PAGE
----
Inspired by Mr. Kristoff’s recent New York Times column, I offer the following reminder to Next City readers of six posts I’ve written over the last year about change around the world — three you might have missed, and three you should definitely read again:

Disruption Is the Norm in the Persian Gulf
Dubai and Masdar City UAE offer lessons for the future — from personal rapid transit and artificial intelligence to happiness. America, are you paying attention?

Where Top Urban Leaders Are Meeting Cities’ Most Pressing Challenges
In Quito, Ecuador, for Habitat III, Next City created an amphitheater to the world. Over 200 speakers, 7 artists and 60 hours of programming, including an accordion-playing DJ and U.S. HUD Secretary Julian Castro, set the stage for adoption of the New Urban Agenda. Now, it’s time for cities to step up to the plate.

Tackling the Health Problems That Poverty Causes
The upcoming debate about repealing Obamacare will again miss the critical role that urban policies and community design can play in keeping people healthy. The Healthiest Cities and Counties Challenge, a partnership between the Aetna Foundation, the American Public Health Association and the National Association of Counties, will empower small to mid-size U.S. cities and counties to address the multitude of health concerns facing cities today, from access to healthy food and clean water to a dearth of public green spaces in which to play, work and exercise.

Ford Foundation Connects Architecture to Mission
Darren Walker gets it — design does matter. Fresh off of his recent meeting in Rome with the Pope, CEOs, labor leaders, social reformers and other world leaders to forge a new social compact for the 21st century, Walker continues to stress that a sustainable world begins at home. His home — the iconic Ford Foundation headquarters — gets a remake in 2017, with lessons for all to see.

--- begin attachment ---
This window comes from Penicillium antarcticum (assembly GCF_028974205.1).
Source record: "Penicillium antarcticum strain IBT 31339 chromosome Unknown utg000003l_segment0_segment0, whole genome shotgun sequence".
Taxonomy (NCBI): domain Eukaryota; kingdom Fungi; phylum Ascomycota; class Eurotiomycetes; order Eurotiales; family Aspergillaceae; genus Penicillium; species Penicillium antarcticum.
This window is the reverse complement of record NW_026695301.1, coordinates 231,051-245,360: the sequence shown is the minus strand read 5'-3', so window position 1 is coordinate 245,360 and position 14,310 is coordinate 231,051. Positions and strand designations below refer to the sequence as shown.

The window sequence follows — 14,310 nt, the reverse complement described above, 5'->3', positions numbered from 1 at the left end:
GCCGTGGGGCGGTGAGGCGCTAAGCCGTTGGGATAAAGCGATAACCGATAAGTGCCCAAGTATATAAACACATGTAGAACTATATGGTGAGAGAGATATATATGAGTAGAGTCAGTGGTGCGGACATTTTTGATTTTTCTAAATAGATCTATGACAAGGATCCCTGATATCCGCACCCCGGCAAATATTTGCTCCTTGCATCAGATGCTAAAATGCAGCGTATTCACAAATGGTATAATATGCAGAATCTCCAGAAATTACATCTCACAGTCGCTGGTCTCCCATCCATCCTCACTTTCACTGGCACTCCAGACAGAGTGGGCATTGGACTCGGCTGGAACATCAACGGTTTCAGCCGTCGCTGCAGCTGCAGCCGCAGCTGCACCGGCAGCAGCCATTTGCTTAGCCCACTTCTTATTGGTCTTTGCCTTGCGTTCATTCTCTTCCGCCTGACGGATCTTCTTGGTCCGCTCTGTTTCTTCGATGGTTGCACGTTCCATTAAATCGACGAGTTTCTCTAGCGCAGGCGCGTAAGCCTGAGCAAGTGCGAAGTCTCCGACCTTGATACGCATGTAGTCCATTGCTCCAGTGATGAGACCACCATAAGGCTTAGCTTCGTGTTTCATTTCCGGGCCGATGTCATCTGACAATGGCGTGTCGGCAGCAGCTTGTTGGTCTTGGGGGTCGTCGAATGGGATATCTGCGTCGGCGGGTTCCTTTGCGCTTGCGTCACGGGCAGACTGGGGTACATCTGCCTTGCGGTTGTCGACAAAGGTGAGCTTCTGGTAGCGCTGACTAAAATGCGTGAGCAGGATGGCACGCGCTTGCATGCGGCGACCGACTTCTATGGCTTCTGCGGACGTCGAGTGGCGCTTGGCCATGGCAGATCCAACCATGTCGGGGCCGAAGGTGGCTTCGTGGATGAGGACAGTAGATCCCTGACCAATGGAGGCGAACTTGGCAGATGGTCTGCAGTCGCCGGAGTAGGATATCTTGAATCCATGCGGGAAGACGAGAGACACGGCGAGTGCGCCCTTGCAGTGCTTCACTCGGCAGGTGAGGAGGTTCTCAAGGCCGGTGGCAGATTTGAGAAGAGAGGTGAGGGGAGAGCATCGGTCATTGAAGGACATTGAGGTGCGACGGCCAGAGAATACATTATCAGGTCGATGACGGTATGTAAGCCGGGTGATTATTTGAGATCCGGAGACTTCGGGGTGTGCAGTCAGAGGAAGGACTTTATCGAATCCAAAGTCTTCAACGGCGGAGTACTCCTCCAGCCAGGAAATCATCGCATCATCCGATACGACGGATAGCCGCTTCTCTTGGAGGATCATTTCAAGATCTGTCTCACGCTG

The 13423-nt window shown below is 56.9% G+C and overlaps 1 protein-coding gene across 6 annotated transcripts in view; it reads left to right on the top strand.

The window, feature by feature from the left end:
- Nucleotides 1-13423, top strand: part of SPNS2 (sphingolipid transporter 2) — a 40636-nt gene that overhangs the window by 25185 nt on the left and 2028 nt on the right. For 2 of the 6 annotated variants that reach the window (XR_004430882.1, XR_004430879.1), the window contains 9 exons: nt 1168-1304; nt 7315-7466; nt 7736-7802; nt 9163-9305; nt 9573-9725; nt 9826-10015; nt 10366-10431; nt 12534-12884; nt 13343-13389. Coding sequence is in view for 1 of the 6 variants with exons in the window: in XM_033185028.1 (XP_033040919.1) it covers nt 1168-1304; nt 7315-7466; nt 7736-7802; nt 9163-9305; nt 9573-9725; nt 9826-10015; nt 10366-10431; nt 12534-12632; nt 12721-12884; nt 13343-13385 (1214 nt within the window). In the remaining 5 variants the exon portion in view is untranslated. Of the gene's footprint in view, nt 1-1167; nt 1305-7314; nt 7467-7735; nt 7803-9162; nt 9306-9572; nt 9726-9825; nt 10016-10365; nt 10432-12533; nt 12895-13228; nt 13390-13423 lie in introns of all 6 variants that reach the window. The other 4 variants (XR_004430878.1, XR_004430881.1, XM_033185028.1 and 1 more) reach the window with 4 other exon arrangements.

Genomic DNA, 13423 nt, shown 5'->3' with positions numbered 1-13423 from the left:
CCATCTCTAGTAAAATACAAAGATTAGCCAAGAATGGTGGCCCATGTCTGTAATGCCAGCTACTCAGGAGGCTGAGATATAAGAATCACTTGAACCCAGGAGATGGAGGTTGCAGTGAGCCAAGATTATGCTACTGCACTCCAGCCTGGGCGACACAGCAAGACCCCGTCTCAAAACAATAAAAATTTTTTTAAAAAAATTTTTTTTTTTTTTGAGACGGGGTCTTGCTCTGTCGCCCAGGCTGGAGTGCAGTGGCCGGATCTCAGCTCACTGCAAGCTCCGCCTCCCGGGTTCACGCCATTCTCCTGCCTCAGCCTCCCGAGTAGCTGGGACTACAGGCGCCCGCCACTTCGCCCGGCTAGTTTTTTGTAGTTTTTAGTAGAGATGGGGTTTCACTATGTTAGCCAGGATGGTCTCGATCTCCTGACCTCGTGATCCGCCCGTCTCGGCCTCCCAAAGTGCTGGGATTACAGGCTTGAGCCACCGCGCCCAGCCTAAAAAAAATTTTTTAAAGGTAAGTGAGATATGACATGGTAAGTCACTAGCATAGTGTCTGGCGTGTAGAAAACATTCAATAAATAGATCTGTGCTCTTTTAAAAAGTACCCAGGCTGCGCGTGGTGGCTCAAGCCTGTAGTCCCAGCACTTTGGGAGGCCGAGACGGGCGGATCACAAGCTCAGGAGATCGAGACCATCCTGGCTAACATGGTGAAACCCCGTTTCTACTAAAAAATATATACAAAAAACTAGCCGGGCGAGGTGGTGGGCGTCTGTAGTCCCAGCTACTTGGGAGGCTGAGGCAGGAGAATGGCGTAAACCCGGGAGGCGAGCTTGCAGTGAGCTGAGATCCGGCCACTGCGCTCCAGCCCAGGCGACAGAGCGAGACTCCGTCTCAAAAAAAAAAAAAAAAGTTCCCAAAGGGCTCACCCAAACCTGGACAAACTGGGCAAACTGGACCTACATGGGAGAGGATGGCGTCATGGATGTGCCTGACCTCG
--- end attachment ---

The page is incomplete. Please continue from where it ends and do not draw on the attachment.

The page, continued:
Opening Up HUD’s Prosperity Playbook
On the tips of many urbanists’ tongues is whether Secretary-designate Ben Carson will continue the progress of his predecessors at HUD. Who can be against prosperity? We’ll see.

Hyperconnected Megacities Are Changing the World Map
It’s a small world after all! Parag Khanna connects the dots for us. In Barcelona last month, I introduced Parag to the Smart City Expo World Congress, and by the end, the audience saw cities in a much different light.

So, as we at Next City begin another year of inspiring social, economic and environmental change in cities through journalism and events, we encourage you to continue to read our features, news posts and opinion pieces, and stay engaged. If you missed our preview of what 2017 has to offer, check out this last post: Moving Forward in the Trump Era.

Lastly, keep those comments coming! Here are two of my favorites:

“For a president who supported Brexit … one wonders how [Trump would] rationalize stopping cities or states from exiting his economic empire. Maybe Philadelphia should re-join England?” – Joe Beckmann

“Tom, thank you for adding to the even-keeled sentiment we all need to hear right now. The ballot measures across the country offered me great reassurance that we did not take a big step backwards. I see Trump’s victory as a reminder, highlighting the population which has not been served by our elected officials, and are suffering — have been suffering for it. Scary though the potential for more hateful rhetoric may be, it seems we have an opportunity to turn lemons into lemonade if we’re willing to understand the other side, and reach out to repair this rift. I’ll continue to rely on Next City for up-to-date and accurate reporting on just how what plays out will affect our cities, as well as the rural/suburban landscapes much of the Trump base calls home.” – Nicholas Dingman

All the best in 2017!
Tom

bjarke ingels group to extend isenberg school of management in massachusetts

the design forms a loop that connects to the existing building at two points, while a distinctive façade of sloping panels creates a prominent entrance.

The post bjarke ingels group to extend isenberg school of management in massachusetts appeared first on designboom | architecture & design magazine.